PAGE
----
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Sir Jim Ratcliffe urged to demolish ‘outdated’ Old Trafford

Sir Jim Ratcliffe urged to demolish 'outdated' Old Trafford

British mogul Sir Jim Ratcliffe has been advised to demolish Old Trafford in favour of constructing a ‘really innovative and exciting’ home ground for Manchester United.

Ratcliffe acquired a 25% stake in United on Christmas Eve, and the INEOS chairman already has plenty on his plate, although the agreement with United still needs to be ratified by the Premier League.

Plans over restructuring the club have already begun, with Ratcliffe pledging to invest £245 million in the club, and the subject of the decaying and outdated Old Trafford has emerged as a hot topic. 

Options presented by architectural firm Populous and management consultants Legends International include a small makeover that includes expanding the south stand while redeveloping the rest of the ground, or constructing an entirely new stadium.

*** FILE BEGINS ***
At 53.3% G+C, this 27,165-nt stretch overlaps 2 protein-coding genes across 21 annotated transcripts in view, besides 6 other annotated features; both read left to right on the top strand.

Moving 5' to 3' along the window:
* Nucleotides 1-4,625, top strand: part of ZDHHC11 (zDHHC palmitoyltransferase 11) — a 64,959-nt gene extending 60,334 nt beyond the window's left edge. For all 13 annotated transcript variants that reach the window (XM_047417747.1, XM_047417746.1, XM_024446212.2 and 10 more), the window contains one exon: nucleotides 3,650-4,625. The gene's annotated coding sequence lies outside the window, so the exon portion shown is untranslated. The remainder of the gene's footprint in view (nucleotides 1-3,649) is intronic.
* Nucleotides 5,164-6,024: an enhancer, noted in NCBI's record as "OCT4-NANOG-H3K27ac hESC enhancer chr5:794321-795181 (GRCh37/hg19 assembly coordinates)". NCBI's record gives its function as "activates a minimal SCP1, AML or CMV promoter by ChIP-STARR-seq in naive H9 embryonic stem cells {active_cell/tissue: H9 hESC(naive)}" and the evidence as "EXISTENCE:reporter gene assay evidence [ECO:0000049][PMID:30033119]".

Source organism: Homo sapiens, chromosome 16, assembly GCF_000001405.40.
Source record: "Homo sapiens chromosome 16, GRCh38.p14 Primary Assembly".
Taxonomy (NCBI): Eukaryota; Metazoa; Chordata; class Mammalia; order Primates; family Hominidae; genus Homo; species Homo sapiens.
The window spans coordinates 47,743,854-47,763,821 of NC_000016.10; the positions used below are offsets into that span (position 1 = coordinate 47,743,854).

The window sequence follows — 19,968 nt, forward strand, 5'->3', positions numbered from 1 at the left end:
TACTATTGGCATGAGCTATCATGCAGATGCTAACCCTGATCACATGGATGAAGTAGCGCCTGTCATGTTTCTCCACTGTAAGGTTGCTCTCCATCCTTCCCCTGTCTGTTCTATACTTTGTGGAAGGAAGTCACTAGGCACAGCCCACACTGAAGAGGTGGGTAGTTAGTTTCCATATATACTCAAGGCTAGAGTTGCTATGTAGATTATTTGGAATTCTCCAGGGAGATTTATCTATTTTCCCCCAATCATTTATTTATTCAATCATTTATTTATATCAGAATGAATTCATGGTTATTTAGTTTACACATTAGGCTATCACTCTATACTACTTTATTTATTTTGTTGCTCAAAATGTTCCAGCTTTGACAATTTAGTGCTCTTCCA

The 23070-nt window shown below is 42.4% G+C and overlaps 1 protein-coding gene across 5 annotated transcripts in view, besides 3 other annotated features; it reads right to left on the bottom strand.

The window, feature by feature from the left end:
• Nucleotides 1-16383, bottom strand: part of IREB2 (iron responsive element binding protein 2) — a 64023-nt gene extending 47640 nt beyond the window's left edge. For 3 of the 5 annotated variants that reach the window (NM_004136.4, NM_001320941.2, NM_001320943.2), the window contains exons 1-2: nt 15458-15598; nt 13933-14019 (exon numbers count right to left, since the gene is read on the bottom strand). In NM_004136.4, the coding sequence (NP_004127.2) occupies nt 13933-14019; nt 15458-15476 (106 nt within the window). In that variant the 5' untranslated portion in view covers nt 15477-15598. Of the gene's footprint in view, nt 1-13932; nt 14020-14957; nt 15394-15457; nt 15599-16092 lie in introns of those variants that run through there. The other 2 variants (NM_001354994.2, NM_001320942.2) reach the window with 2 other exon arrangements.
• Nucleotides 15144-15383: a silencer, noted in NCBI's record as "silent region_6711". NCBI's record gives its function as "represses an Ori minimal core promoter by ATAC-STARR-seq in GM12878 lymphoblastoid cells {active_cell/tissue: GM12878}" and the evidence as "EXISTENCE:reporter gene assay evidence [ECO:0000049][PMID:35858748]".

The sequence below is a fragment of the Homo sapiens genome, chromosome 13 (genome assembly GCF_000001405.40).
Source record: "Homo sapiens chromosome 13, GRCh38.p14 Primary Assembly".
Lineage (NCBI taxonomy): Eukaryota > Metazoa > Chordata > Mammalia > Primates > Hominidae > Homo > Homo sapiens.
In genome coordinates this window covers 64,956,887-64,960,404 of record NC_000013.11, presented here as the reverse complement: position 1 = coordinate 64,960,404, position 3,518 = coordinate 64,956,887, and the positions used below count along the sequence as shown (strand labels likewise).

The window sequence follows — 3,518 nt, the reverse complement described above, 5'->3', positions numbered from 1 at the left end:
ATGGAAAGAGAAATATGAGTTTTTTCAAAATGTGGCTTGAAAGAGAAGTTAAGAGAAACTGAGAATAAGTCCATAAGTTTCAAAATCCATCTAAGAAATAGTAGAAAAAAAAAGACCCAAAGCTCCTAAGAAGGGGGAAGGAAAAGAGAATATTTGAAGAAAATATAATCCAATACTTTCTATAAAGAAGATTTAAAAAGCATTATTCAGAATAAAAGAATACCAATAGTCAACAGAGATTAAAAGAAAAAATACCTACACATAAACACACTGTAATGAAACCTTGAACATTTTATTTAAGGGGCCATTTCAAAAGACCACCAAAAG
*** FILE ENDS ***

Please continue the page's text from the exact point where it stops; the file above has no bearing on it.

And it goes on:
Populous Chief Executive Officer Chris Lee has urged United to consider the new build option, citing its potential cost-effectiveness, architectural innovation and the availability of ample development space.

“Well, I would say this wouldn’t I, but I feel the new build may well turn out to be the most cost-effective solution,” Lee told The Telegraph.

“Yes, the initial outlay is obviously the highest of the three possible options, but there is so much land available to develop there. 

“They [United] could carry on using the existing ground while building work is underway, meaning no decline in matchday revenues.

“Architecturally, in the space available you could do something really innovative and exciting. There would be no space constrictions.”

While redeveloping and expanding Old Trafford would cost the club over £800m over an eight-year period, a new stadium could set United back approximately £2 billion.

Ratcliffe has pledged £158m upon completion of his deal, with a further £79m by the end of next year in addition to his purchase price for his investment.

However, with the Glazers set to pocket over £500m from the deal, questions have been raised about how the mouth-watering project would be funded.